In the following 35 etudes, Causey alternates between the simple and the elaborate in a stimulating and fun, but also reflexive and thoughtful, manner. The exercises are of high graphic quality, as they are printed on gray background, with illustrations accompanying textual explanation. All artwork (etudes and images) is clearly numbered and contain estimated times for completing the tasks. Most of the etudes can be done in less than 10 minutes; only two take 10 to 15 minutes; and four do not have a defined range. This makes them more attractive to newbies and can convince even the most skeptical that one does not need 10,000 hours of practice to produce relevant ethnographic drawings. The idea is to pave a path to look, to see, and perceive, as the book title emphasizes.
From an anthropological perspective, Drawn to See tackles complex questions with the same clarity it devotes to drawing. As noted, Causey faces the problem of the double task of “observing” and “participating” as well as numerous other issues associated with the ethnographic project. From the need to be attentive and capable of recording and memorizing, along with the ability to dialogue and reflect on the researchers’ and interlocutors’ subjectivity, the author addresses key problems in the production of anthropological knowledge, the representation of ideas, temporality, diachrony, synchrony, and corporeality, among others. And all of this is compounded by a deep commitment to ethics in ethnography, as shown by the various examples that invite us to learn from Causey’s own doubts, failures, and difficulties in the field. Particularly noteworthy is the balanced and sensible tone of the author’s language, showing respect, empathy, and interest in the worlds he investigated, with no sign of the presumption, paternalism, and messianic assertiveness that unfortunately so often attend anthropological literature.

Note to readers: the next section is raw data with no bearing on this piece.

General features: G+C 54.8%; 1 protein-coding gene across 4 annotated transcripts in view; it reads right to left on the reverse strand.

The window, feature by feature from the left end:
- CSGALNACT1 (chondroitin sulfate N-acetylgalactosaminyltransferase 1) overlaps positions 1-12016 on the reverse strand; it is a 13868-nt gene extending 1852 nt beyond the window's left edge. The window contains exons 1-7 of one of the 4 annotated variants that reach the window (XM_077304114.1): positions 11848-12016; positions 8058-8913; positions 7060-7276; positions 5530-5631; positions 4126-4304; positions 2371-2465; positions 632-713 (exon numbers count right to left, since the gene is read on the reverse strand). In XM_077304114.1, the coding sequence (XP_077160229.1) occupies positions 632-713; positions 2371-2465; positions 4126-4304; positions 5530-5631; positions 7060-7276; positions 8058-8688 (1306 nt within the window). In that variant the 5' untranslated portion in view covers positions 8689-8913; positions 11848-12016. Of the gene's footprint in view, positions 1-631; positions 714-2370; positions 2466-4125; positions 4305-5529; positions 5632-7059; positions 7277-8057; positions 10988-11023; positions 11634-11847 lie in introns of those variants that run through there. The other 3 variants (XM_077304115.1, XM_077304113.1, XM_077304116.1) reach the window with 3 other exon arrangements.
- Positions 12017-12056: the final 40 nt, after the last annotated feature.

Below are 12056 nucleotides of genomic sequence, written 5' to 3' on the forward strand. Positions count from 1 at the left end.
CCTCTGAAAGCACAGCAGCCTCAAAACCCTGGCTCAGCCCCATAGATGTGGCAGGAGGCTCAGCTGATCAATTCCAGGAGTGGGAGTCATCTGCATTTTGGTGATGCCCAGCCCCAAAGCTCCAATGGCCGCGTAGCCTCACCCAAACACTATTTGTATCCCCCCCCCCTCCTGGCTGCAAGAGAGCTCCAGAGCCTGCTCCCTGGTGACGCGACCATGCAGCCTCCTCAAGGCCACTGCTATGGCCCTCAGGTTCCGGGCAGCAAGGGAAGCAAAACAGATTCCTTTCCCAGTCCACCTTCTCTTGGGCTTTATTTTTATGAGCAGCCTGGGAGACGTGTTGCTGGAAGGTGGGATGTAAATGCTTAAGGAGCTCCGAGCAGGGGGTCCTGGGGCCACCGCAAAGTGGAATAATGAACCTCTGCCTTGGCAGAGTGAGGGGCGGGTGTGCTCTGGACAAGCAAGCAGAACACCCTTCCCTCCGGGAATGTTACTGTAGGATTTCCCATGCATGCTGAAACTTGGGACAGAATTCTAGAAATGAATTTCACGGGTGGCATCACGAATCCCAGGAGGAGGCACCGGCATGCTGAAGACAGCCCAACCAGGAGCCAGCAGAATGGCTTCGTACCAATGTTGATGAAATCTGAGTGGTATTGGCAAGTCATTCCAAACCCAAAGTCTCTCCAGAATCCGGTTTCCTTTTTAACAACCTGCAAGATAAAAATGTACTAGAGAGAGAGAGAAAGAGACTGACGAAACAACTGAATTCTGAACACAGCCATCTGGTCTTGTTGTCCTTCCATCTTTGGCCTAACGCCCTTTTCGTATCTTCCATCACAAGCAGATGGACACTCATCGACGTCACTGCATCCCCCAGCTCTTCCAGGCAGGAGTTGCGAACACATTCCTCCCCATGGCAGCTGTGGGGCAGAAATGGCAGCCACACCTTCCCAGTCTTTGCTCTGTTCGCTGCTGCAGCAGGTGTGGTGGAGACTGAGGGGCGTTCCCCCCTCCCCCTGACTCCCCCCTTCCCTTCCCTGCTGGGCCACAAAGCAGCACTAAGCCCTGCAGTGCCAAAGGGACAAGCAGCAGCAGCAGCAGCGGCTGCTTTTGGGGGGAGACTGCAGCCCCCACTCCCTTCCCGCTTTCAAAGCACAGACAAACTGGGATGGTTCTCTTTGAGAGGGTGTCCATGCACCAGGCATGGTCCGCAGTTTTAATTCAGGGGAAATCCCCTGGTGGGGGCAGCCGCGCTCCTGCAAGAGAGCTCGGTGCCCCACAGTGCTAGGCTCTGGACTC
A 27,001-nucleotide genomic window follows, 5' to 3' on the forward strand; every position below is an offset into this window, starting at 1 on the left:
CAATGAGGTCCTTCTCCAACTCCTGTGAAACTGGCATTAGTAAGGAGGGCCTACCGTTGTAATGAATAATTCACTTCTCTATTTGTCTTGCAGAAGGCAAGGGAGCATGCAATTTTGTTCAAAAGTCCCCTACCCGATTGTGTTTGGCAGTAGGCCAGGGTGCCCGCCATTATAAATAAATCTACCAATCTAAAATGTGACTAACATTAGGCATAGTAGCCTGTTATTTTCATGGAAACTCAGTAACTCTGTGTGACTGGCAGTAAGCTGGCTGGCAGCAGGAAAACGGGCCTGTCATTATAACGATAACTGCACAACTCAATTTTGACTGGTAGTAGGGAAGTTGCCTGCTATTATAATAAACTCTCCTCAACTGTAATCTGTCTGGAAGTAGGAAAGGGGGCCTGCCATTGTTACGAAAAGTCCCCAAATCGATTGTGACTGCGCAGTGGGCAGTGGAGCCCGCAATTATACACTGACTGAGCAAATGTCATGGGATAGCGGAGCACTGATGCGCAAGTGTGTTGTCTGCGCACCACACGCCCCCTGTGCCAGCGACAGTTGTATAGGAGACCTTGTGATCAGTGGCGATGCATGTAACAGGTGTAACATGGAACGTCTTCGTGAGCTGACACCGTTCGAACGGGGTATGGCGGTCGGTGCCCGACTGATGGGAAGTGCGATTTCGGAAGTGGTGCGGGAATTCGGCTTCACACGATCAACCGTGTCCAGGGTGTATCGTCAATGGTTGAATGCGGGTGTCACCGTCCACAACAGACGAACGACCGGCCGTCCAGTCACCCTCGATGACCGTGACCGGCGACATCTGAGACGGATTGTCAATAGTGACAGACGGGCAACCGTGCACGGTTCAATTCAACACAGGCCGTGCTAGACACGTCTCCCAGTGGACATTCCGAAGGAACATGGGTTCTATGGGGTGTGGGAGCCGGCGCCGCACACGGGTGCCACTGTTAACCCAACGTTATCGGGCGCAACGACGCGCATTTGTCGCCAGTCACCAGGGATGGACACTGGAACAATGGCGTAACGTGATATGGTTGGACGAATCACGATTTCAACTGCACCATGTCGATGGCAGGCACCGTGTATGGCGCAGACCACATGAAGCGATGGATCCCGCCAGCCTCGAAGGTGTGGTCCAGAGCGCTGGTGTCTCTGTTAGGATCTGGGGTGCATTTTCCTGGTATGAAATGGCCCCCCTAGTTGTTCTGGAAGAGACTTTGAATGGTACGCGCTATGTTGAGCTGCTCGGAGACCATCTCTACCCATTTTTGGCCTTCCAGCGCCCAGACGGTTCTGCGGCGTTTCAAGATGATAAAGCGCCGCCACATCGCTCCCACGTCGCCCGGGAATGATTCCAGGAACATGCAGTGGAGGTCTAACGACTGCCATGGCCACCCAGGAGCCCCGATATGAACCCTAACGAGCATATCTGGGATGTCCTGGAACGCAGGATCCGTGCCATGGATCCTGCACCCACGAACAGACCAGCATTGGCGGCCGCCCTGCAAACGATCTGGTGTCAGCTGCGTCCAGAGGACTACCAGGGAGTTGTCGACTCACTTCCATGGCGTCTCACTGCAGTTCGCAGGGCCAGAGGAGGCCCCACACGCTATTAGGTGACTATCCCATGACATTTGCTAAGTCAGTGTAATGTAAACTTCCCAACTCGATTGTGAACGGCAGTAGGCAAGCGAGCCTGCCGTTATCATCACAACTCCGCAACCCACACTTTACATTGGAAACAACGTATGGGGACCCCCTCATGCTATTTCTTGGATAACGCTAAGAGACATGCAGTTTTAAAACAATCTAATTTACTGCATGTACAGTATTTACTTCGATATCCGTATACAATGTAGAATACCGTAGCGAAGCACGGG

This same sense of ethics can be noted in the way the author deals with his network of intellectual support and the referenced literature. Each image, when not his own, is published with a permission notice and reference to the source. Citations to authors, articles, and the works consulted are clear and precise, always indicating the corresponding pages. Many Études indicate the sources that inspired them, either published works or oral communications. The Reference section is in itself a remarkable enterprise because it offers a comprehensive survey of the field, especially in English. It is an essential contribution for all scholars interested in the subject.